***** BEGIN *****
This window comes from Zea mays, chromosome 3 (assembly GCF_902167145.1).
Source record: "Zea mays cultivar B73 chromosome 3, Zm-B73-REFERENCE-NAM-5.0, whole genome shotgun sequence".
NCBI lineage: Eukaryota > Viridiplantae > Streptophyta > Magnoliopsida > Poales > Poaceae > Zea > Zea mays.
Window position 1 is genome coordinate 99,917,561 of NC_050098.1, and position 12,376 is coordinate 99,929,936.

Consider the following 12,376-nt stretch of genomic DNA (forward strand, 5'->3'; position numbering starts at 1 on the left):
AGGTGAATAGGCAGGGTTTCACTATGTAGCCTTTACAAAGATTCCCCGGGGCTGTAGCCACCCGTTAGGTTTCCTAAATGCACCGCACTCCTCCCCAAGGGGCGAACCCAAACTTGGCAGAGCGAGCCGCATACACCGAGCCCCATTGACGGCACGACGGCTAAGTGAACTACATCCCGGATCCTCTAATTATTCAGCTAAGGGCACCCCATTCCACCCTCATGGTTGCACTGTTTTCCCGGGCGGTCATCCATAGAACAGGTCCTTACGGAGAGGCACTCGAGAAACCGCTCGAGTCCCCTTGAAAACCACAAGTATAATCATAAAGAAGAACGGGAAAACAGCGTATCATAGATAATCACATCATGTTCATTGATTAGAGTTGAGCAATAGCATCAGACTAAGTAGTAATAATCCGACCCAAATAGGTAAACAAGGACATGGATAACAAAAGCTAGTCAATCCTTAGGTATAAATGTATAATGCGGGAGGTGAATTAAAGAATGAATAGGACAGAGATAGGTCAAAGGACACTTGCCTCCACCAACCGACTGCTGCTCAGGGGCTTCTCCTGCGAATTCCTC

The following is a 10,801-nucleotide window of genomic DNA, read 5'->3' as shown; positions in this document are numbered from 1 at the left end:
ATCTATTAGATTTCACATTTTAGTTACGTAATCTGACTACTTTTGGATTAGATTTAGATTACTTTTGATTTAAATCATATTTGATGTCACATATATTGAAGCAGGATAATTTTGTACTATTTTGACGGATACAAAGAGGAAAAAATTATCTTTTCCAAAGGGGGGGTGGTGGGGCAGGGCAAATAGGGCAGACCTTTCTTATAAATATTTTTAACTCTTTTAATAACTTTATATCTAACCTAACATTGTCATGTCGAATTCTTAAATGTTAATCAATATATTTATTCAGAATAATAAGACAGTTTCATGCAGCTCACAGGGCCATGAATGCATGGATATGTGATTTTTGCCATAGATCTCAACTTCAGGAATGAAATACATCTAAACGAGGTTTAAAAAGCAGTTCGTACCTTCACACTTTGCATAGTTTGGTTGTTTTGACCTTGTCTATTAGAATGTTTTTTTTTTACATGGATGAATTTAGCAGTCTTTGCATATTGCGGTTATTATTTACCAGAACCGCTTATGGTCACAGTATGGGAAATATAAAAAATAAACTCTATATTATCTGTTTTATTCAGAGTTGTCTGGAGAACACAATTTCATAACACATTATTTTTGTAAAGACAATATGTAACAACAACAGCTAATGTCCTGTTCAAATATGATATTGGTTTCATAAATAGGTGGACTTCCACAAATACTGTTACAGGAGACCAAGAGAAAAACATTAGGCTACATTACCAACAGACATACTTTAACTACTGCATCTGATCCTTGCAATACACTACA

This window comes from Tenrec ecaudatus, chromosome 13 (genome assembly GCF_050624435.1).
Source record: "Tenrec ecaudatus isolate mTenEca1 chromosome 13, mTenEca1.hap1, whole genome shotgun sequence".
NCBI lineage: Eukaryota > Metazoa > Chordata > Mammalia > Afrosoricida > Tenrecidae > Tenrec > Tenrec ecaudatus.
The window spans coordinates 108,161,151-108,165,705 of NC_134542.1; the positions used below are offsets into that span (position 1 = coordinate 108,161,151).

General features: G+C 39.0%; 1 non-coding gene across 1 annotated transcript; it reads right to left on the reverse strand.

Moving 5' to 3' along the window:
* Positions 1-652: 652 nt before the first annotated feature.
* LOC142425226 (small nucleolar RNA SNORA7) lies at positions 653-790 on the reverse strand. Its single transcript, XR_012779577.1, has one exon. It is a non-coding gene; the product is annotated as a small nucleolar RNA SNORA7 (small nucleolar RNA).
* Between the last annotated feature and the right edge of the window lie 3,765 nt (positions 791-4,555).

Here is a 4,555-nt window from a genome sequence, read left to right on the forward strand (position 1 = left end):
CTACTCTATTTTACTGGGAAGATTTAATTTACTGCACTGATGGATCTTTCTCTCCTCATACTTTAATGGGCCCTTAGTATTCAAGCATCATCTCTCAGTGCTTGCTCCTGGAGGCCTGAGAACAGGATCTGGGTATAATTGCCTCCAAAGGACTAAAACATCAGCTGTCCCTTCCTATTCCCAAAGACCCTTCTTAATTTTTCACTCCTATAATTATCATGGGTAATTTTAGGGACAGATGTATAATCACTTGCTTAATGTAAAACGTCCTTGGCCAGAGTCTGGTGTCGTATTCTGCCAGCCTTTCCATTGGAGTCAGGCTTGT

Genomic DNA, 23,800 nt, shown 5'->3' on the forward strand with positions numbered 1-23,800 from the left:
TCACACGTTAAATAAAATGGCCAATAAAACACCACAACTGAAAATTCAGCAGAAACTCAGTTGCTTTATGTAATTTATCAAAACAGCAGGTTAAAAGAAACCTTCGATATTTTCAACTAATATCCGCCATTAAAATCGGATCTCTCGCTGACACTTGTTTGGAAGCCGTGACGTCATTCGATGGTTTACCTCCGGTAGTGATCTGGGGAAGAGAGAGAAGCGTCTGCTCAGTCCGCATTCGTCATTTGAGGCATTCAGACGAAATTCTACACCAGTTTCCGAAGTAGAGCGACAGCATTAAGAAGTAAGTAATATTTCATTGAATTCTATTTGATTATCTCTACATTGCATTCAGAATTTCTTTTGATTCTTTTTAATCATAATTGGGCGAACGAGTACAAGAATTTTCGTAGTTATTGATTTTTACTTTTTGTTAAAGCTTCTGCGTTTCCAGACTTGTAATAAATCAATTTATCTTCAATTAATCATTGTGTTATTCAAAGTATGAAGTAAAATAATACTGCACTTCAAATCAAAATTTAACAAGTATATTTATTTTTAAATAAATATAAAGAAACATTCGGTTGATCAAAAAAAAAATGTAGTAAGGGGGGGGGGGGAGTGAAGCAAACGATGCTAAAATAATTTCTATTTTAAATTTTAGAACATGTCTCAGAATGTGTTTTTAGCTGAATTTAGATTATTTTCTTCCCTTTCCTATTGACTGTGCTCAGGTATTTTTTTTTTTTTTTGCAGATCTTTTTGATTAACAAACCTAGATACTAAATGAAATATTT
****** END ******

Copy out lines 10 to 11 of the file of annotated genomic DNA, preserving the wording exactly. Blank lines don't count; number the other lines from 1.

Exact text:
Source record: "Tenrec ecaudatus isolate mTenEca1 chromosome 13, mTenEca1.hap1, whole genome shotgun sequence".
NCBI lineage: Eukaryota > Metazoa > Chordata > Mammalia > Afrosoricida > Tenrecidae > Tenrec > Tenrec ecaudatus.